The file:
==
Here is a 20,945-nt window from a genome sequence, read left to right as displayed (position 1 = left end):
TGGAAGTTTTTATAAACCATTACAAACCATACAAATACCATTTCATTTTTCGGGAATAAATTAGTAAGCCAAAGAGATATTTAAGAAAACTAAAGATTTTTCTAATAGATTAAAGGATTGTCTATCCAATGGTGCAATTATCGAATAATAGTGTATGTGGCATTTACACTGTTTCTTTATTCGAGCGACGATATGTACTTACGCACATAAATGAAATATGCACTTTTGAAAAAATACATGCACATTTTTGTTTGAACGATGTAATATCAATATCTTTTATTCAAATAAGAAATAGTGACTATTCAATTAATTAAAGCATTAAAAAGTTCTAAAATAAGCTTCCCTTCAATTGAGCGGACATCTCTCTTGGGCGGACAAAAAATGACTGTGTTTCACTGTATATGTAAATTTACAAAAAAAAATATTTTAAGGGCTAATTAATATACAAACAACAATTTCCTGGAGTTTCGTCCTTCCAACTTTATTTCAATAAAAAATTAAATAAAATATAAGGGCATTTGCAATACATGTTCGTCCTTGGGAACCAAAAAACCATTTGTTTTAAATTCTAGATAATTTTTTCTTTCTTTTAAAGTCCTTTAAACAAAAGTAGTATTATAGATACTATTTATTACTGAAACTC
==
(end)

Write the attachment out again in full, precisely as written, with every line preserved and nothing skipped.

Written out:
Here is a 20,945-nt window from a genome sequence, read left to right as displayed (position 1 = left end):
TGGAAGTTTTTATAAACCATTACAAACCATACAAATACCATTTCATTTTTCGGGAATAAATTAGTAAGCCAAAGAGATATTTAAGAAAACTAAAGATTTTTCTAATAGATTAAAGGATTGTCTATCCAATGGTGCAATTATCGAATAATAGTGTATGTGGCATTTACACTGTTTCTTTATTCGAGCGACGATATGTACTTACGCACATAAATGAAATATGCACTTTTGAAAAAATACATGCACATTTTTGTTTGAACGATGTAATATCAATATCTTTTATTCAAATAAGAAATAGTGACTATTCAATTAATTAAAGCATTAAAAAGTTCTAAAATAAGCTTCCCTTCAATTGAGCGGACATCTCTCTTGGGCGGACAAAAAATGACTGTGTTTCACTGTATATGTAAATTTACAAAAAAAAATATTTTAAGGGCTAATTAATATACAAACAACAATTTCCTGGAGTTTCGTCCTTCCAACTTTATTTCAATAAAAAATTAAATAAAATATAAGGGCATTTGCAATACATGTTCGTCCTTGGGAACCAAAAAACCATTTGTTTTAAATTCTAGATAATTTTTTCTTTCTTTTAAAGTCCTTTAAACAAAAGTAGTATTATAGATACTATTTATTACTGAAACTC